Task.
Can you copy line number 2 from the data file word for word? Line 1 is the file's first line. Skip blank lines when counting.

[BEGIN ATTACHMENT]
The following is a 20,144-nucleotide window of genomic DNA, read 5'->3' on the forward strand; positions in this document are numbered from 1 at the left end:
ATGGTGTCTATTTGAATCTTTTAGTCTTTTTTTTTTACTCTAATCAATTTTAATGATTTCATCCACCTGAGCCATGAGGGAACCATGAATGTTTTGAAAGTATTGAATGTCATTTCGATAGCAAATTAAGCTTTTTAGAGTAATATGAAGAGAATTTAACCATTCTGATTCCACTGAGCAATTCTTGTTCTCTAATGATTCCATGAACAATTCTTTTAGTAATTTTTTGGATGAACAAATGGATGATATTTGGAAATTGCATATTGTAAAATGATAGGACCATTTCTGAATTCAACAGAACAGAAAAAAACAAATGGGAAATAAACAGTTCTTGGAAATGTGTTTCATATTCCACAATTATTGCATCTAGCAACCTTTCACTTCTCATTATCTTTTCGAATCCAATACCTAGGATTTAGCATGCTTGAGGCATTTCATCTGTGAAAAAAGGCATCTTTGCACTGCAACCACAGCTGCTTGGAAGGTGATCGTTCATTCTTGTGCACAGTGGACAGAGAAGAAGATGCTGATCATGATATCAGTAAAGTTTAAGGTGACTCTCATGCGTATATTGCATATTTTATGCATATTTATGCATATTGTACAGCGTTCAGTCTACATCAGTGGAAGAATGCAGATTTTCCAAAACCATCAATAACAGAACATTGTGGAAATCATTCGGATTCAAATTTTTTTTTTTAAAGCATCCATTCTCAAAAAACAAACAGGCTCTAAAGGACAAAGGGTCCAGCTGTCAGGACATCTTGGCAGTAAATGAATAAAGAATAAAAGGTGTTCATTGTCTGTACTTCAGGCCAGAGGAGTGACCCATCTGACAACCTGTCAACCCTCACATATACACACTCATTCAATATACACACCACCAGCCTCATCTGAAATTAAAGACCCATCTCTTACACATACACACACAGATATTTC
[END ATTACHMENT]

ATGGTGTCTATTTGAATCTTTTAGTCTTTTTTTTTTACTCTAATCAATTTTAATGATTTCATCCACCTGAGCCATGAGGGAACCATGAATGTTTTGAAAGTATTGAATGTCATTTCGATAGCAAATTAAGCTTTTTAGAGTAATATGAAGAGAATTTAACCATTCTGATTCCACTGAGCAATTCTTGTTCTCTAATGATTCCATGAACAATTCTTTTAGTAATTTTTTGGATGAACAAATGGATGATATTTGGAAATTGCATATTGTAAAATGATAGGACCATTTCTGAATTCAACAGAACAGAAAAAAACAAATGGGAAATAAACAGTTCTTGGAAATGTGTTTCATATTCCACAATTATTGCATCTAGCAACCTTTCACTTCTCATTATCTTTTCGAATCCAATACCTAGGATTTAGCATGCTTGAGGCATTTCATCTGTGAAAAAAGGCATCTTTGCACTGCAACCACAGCTGCTTGGAAGGTGATCGTTCATTCTTGTGCACAGTGGACAGAGAAGAAGATGCTGATCATGATATCAGTAAAGTTTAAGGTGACTCTCATGCGTATATTGCATATTTTATGCATATTTATGCATATTGTACAGCGTTCAGTCTACATCAGTGGAAGAATGCAGATTTTCCAAAACCATCAATAACAGAACATTGTGGAAATCATTCGGATTCAAATTTTTTTTTTTAAAGCATCCATTCTCAAAAAACAAACAGGCTCTAAAGGACAAAGGGTCCAGCTGTCAGGACATCTTGGCAGTAAATGAATAAAGAATAAAAGGTGTTCATTGTCTGTACTTCAGGCCAGAGGAGTGACCCATCTGACAACCTGTCAACCCTCACATATACACACTCATTCAATATACACACCACCAGCCTCATCTGAAATTAAAGACCCATCTCTTACACATACACACACAGATATTTC